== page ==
Why Nancy Grace ‘Can’t Believe’ the University of Idaho Demolished the House Where Four Students Were Killed

AP Photo/Ted S. Warren

The trial of Bryan Kohberger, the man accused of killing four University of Idaho students in November 2022, still does not have a start date, but one thing is certain: the jurors will not be visiting the crime scene.

The Moscow, Idaho, house where Ethan Chapin, Kaylee Goncalves, Xana Kernodle, and Madison Mogen were killed was razed last week amid objections from some of the victims families and legal experts. 

On Thursday’s show, Megyn was joined by Nancy Grace, host of Crime Stories, to discuss the demolition and what it will mean for the trial.

Idaho Murders House Razed

The off-campus rental where Kohberger is accused of stabbing Chapin, Goncalves, Kernodle, and Mogen on November 13, 2022, was privately owned. According to CNN, the owner donated the house to the University of Idaho and the school initially planned to demolish it in July 2023 before the fall semester began.

Those plans were put on hold after defense attorneys were given access to the home as part of their preparations for trial. The school said prosecutors also accessed the house prior to its tear down on December 28.

The families of Goncalves and Kernodle had pleaded with the university to preserve the structure in the event it could provide additional evidence – such as how much the surviving roommates may have been able to hear given the layout – during trial. Neither the prosecution nor defense, however, opposed the demolition. 

The university, meanwhile, asserted that razing the house was best for the community. “It is the grim reminder of the heinous act that took place there,” University of Idaho President Scott Green said in a press release. “While we appreciate the emotional connection some family members of the victims may have to this house, it is time for its removal and to allow the collective healing of our community to continue.”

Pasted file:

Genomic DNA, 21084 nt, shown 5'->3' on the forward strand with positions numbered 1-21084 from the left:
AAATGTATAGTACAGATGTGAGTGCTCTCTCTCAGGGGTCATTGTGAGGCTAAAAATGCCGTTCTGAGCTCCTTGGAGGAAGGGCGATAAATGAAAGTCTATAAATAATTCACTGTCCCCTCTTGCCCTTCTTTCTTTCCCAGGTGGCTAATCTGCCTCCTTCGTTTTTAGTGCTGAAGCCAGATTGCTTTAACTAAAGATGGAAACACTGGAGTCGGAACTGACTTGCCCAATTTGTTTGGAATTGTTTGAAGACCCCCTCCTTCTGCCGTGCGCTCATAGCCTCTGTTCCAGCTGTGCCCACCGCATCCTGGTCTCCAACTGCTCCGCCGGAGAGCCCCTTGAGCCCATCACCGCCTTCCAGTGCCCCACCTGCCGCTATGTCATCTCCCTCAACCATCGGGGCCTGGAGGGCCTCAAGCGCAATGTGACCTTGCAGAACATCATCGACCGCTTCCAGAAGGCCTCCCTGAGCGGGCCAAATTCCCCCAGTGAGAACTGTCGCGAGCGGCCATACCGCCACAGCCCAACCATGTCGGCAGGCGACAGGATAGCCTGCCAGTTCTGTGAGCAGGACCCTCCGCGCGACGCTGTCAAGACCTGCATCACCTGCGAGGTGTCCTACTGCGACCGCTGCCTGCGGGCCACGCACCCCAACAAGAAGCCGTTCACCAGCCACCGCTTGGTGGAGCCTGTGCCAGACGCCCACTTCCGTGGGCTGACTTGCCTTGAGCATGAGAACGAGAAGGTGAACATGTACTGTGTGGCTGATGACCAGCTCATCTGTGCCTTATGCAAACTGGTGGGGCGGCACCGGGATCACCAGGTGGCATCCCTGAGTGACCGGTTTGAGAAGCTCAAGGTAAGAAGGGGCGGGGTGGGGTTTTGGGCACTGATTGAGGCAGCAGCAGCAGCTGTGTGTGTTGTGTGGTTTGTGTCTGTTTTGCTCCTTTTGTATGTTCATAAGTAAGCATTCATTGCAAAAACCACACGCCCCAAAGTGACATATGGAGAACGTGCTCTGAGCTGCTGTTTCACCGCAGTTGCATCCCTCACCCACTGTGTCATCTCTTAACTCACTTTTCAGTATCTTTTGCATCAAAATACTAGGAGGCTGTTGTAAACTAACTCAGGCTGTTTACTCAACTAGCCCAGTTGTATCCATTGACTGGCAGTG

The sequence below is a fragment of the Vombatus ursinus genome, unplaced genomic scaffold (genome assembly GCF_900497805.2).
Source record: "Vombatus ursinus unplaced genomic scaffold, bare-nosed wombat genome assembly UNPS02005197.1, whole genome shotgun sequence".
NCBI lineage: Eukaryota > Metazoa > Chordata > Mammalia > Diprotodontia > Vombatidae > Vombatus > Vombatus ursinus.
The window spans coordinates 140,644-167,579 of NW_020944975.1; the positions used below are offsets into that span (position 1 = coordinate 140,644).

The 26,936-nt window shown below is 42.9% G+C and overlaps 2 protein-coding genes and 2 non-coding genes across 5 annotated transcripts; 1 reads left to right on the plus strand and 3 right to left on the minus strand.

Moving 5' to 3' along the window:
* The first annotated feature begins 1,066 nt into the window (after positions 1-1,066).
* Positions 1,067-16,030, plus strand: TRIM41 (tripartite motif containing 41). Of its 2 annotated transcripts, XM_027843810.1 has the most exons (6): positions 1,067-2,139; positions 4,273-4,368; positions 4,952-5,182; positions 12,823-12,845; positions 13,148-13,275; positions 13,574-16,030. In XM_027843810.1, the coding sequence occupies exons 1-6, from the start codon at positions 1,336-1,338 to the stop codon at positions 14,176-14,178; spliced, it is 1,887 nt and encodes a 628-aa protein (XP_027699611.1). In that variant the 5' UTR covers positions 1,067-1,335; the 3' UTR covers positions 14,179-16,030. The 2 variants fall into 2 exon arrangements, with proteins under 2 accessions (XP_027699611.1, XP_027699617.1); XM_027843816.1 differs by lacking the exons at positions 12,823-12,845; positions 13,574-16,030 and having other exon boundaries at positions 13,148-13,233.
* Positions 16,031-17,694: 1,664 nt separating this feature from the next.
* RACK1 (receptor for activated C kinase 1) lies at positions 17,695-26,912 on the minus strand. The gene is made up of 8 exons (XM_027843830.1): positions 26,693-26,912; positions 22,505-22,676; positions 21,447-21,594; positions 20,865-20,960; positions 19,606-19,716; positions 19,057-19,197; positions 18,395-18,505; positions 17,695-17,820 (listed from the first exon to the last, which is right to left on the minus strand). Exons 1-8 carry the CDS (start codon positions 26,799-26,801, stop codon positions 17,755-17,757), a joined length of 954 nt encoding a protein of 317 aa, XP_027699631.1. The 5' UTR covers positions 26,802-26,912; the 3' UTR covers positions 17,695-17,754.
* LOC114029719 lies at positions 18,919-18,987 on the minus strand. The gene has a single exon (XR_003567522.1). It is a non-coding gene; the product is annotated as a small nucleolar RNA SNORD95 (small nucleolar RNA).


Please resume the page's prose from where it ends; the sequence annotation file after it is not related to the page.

Why It Matters

Jurors visiting a crime scene is not common practice, though the tactic has been used in some high profile cases. “No jury is entitled to go to the crime scene – it’s rare and, when it does happen, it makes news,” Grace said. “We know about OJ Simpson… taking the jury to his home… and Alex Murdaugh.”

In Simpson’s case, Grace said the visit benefitted the defendant. “The defense had the chance to completely redo the inside… and put up pictures of Simpson with his mother and… like a Norman Rockwell painting of the day of Brown v Board of Education when the little girl goes for the first time,” she recalled. “That was all staged.” 

The field trip had the opposite effect for Murdaugh. “The jury goes to see the hunting lodge were Maggie and Paul Murdaugh were murdered by Alex Murdaugh… [and] they came back with a guilty verdict,” she noted.

Grace likened taking jurors to a crime scene to flipping a coin. “It’s akin to asking a question you don’t know the answer to. When you do that, you are going to get the blowback right in your face,” she explained. “You need to know exactly what’s going to happen and control it.”

With that said, Grace admitted she “can’t believe” the house was demolished. “I can’t believe the interest in the beautification of the campus outweighed the interest of justice,” she said. “In this day and age, jurors expect DNA, they expect fingerprints, they expect a really advanced dog and pony show, and they expect to go to the scene if they so choose. That’s not going to happen.”

Reports indicate that law enforcement is now using 3D imaging to illustrate the crime scene, and those renderings could be used at trial. Grace, however, doesn’t believe it will be enough. “There’s nothing like the real thing,” she concluded.

You can check out Megyn’s full interview with Grace by tuning in to episode 695 on YouTube, Apple Podcasts, or wherever you like to listen. And don’t forget that you can catch The Megyn Kelly Show live on SiriusXM’s Triumph (channel 111) weekdays from 12pm to 2pm ET.